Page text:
Alta Devices Announces Solar Panel Efficiency Record

Alta Devices, named as one of America’s top performing solar start-up companies of 2011, has achieved a new record sunlight conversion efficiency of 23.5 percent with its most recent solar panel; a result verified by the National Renewable Energy Laboratory (NREL).
Alta produced the new panel using the same solar cell technology as the company announced last year, which achieved record solar cell conversion efficiencies of 28.2 percent. The theoretical maximum solar cell efficiency limit (called the "Shockley-Queisser Limit") for a single junction device has been shown to be 33.5%.
The company says that by harnessing the high efficiency characteristics of the solar material gallium arsenide (GaAs) – which has the ability to generate electricity at high temperatures and in low light conditions – it hopes to push the boundaries of solar power to the point where it can compete, without subsidies, with fossil fuels.
The major drawback with GaAs, according to Alta, is not the energy conversion potential, but the cost. Compared to silicon-based solar panels that enjoy worldwide market dominance due to cheap manufacturing techniques and plentiful supply of materials, gallium arsenide is a rare and precious substance, and expensive to apply for mass-production.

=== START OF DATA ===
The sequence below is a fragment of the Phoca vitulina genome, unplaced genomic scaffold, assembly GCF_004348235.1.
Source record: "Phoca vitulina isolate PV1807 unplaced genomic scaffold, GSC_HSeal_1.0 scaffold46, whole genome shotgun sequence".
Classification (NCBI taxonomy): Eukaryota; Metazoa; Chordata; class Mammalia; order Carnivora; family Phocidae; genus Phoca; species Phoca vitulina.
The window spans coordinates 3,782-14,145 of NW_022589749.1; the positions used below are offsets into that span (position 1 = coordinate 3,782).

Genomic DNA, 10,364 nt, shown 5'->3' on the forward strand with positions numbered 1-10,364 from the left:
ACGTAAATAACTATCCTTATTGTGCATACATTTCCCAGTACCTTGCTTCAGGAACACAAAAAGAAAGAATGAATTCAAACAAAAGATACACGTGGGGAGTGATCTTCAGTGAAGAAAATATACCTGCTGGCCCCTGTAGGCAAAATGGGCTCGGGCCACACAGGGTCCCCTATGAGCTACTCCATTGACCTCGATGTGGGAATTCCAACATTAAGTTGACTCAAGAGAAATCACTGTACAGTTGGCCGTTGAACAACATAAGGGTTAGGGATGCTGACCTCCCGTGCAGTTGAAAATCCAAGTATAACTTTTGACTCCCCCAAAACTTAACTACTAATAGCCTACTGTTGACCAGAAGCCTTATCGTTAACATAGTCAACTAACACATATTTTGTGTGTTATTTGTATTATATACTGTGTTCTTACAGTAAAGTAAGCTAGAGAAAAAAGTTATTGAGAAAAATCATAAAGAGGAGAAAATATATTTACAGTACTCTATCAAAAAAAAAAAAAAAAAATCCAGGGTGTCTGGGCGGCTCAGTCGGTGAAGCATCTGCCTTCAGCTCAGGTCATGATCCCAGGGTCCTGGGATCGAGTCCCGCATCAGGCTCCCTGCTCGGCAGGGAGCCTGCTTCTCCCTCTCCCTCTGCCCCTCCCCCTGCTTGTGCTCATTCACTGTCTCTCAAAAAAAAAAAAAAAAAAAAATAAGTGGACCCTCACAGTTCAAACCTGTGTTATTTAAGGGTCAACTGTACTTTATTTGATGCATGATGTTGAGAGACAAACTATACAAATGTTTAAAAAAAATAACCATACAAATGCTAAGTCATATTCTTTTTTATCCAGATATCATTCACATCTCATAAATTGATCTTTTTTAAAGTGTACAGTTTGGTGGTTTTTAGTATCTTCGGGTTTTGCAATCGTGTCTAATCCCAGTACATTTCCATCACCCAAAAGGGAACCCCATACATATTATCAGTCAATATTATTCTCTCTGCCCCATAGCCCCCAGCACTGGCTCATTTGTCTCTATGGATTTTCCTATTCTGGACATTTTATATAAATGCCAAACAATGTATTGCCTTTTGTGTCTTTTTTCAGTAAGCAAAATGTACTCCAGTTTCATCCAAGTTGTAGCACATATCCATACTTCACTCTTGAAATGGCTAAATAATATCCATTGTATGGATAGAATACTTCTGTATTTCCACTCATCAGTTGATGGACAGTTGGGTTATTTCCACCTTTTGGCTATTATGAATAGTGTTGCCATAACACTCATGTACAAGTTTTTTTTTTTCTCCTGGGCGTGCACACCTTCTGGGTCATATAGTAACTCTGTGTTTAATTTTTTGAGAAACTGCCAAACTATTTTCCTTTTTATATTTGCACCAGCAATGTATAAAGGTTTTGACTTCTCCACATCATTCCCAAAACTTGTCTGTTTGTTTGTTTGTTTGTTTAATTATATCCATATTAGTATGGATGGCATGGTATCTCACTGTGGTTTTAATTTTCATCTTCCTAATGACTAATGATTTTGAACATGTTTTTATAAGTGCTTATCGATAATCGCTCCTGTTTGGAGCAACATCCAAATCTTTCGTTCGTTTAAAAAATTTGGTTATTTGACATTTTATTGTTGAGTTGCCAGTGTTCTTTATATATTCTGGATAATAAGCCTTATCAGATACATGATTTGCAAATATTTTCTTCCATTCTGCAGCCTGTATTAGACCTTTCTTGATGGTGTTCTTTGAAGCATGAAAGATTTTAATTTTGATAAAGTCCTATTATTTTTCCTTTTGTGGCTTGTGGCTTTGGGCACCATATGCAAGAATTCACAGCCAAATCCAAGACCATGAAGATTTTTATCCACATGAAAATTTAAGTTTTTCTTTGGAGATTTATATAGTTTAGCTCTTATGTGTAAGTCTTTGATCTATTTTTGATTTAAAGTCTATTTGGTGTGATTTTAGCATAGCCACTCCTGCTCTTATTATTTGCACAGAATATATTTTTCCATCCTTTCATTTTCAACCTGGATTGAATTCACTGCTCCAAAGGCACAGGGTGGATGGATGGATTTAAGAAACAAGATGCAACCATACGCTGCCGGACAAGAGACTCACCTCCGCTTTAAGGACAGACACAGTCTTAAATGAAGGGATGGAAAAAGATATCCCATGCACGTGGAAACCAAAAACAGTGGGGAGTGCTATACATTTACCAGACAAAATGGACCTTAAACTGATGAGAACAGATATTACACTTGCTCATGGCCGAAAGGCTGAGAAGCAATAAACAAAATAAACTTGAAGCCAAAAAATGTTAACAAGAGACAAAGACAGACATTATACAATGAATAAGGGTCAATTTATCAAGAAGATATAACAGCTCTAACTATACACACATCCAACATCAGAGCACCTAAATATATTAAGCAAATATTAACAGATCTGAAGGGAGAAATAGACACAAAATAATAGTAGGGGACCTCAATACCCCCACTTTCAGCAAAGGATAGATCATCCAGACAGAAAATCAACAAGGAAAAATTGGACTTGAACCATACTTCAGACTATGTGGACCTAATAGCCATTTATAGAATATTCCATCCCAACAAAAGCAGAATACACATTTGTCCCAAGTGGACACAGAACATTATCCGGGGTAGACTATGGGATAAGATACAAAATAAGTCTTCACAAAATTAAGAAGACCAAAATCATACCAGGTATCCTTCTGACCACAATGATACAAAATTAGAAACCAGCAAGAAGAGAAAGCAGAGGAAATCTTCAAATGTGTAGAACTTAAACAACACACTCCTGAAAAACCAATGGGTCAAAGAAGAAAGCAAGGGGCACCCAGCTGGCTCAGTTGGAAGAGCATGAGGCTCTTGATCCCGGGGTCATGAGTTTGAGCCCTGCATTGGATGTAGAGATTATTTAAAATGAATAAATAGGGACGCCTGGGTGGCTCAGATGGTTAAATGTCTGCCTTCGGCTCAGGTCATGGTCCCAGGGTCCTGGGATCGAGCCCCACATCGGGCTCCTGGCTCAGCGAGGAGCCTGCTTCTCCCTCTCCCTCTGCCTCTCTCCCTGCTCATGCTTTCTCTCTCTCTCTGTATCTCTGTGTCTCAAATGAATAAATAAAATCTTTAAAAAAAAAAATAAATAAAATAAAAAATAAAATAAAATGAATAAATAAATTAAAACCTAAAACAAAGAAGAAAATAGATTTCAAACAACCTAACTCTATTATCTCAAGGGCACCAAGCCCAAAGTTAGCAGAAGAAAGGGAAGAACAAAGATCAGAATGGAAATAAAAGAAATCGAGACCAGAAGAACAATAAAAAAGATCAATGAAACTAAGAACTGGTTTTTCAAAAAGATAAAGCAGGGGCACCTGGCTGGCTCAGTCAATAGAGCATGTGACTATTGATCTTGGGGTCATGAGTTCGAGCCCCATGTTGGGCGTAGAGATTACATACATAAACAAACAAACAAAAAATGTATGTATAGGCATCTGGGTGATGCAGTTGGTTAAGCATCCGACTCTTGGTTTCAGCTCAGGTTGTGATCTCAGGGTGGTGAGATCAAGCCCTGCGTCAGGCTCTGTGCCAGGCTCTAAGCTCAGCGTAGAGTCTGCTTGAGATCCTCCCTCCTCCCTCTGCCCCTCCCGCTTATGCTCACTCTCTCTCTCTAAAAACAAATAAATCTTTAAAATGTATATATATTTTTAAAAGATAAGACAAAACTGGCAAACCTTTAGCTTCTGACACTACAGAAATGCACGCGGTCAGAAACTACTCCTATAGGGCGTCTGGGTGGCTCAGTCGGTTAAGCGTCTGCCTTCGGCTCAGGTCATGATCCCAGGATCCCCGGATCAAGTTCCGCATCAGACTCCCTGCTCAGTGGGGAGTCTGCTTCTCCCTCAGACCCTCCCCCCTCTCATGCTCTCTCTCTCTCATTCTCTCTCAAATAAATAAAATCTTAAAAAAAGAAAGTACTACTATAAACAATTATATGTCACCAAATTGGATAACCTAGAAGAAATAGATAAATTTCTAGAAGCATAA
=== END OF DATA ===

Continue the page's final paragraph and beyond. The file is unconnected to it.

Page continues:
To address this challenge, Alta pioneered a manufacturing technique which produces extremely thin slivers of GaA material that are a fraction of the thickness of earlier GaAs solar cells. The example used in a company statement is of cells about one micron thick – a human hair is approximately 40 microns thick. 
This technique results in a very thin, flexible solar panel, capable of producing the highest energy density possible, while the cost of the materials remains low and the potential costs of an entire solar power system based on Alta’s technology could be dramatically reduced.
Alta says that, unlike traditional solar panels, the density and strength of GaAs panels means they could be integrated into building materials and utilised in military and transport applications.